Then at 6:00, we feasted on grilled chicken, sliced beef and the most amazing pulled pork in a freshly made tortilla. Do I need to mention there was more wine to go along with the food? We continued to enjoy one of our favorite varietals, Zinfandel. Then to top it all off, there was brick oven baked apple pie a la mode. Unfortunately, there wasn’t any dessert wine.

Then today we drove to Cloverdale and met up with our good friends that live up there. We took a short walk to Ruth McGowan’s pub. Out friends have been wanting to take us to this place since they moved up there. Mostly because they have a Dry Irish stout (think Guinness) that they have been raving about. So, we got a pitcher. And, wow, it did not disappoint.

Back in 2005, my wife’s family and I took a trip to Ireland for about two weeks. We really fell in love with Guinness over there. It’s different because they don’t put all the preservatives in it. This Dry Irish Stout was the closest thing I’ve tasted to a real, true Guinness since that trip. It was awesome.

But wait, this is a wine blog. Ok, we went back to their house and opened a bottle of this….

This is an imported French Champagne that’s sold at Family Wineries in Kenwood. I recently tasted there and picked up a bottle. And because all gatherings need a bottle of bubbly, I thought today would be a good occasion to open it. It contained some of my favorite Champagne qualities: creamy texture with tons of yeasty, bread-y aromas. I love that it has the word Dizy on it. It’s actually a town / region in France, but I like the irony.

Then we fired up the grill and shortly after dove in to these….

That’s no ordinary burger. It was assembled with extra special ingredients and lots of  love. Love in the form of bacon. Our friend cooked up an entire pound of bacon, chopped it up in a food processor and then incorporated it with about 3 lbs of hamburger meat. It was complete and total indulgence and worth every calorie.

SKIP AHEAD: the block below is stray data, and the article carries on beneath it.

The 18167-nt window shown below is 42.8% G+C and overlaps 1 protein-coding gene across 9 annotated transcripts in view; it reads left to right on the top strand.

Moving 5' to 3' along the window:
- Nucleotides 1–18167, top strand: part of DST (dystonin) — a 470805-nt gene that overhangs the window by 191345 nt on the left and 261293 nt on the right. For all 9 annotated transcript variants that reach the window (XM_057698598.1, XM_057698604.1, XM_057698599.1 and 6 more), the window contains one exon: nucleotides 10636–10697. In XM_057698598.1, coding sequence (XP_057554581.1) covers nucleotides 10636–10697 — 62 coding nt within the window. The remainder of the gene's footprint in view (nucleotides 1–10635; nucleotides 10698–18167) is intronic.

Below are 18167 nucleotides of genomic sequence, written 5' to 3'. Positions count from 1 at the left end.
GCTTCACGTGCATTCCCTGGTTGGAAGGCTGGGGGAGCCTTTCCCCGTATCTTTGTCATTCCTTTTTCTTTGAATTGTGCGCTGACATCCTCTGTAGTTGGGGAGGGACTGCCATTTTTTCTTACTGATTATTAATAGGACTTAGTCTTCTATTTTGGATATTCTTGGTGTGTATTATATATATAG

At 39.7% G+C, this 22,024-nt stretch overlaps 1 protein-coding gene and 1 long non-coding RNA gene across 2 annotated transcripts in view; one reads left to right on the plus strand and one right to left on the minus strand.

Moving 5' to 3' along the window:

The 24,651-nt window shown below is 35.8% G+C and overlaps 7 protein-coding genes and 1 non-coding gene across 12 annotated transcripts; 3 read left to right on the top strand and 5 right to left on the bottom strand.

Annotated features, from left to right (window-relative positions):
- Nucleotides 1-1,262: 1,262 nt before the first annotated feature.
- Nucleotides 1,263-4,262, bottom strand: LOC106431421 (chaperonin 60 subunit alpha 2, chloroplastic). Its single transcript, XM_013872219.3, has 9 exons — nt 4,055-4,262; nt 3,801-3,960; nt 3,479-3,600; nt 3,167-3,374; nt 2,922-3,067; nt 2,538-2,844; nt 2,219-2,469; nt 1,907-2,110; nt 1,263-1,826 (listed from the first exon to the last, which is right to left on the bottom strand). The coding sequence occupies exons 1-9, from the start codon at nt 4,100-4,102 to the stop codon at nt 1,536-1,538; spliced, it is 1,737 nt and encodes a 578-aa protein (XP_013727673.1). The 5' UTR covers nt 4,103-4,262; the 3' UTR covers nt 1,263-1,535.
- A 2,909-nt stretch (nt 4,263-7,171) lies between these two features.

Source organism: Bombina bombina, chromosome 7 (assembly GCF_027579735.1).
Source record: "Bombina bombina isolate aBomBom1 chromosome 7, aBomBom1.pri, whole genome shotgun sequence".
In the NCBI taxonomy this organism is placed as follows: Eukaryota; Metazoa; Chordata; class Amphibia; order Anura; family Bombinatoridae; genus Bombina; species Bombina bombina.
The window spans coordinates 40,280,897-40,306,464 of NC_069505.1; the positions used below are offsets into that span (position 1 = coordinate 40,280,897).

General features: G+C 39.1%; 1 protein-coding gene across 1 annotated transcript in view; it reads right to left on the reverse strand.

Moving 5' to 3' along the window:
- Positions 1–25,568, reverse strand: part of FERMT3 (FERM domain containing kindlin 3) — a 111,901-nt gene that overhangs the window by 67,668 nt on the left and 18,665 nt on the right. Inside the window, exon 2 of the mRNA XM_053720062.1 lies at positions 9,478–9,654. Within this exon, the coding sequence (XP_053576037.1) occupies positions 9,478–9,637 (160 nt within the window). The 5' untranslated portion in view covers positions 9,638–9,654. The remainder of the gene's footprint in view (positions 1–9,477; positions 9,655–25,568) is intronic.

To round out our day, we had homemade Maui vanilla bean and Callebaut dark chocolate chip ice cream….

I’m done. I don’t think I’ll ever need to eat (or drink) again. Well, until tomorrow anyway.


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Real. Simple. Food.

If I had a food show on T.V., I would call it Real. Simple. Food. And that’s the way I like to cook. My food is not fancy. It doesn’t have strange ingredients that you’ve never heard of. It’s designed to be affordable, tasty and good. Really good.

No, I’m not a professionally trained chef – and I would never claim to be. In fact, when it comes to my cooking I tend to be fairly humble. The last (and only) cooking course I ever took was in 7th grade. I learned to cook because my mom went back to college and most of her courses were at night. Someone had to pick up the slack. My dad can “cook” toast. And even at that, he burns it almost every time. He says that he likes it that way. My sister never really had the desire and cooks enough to get by with two little kids. She has recently taken up baking and is doing a great job.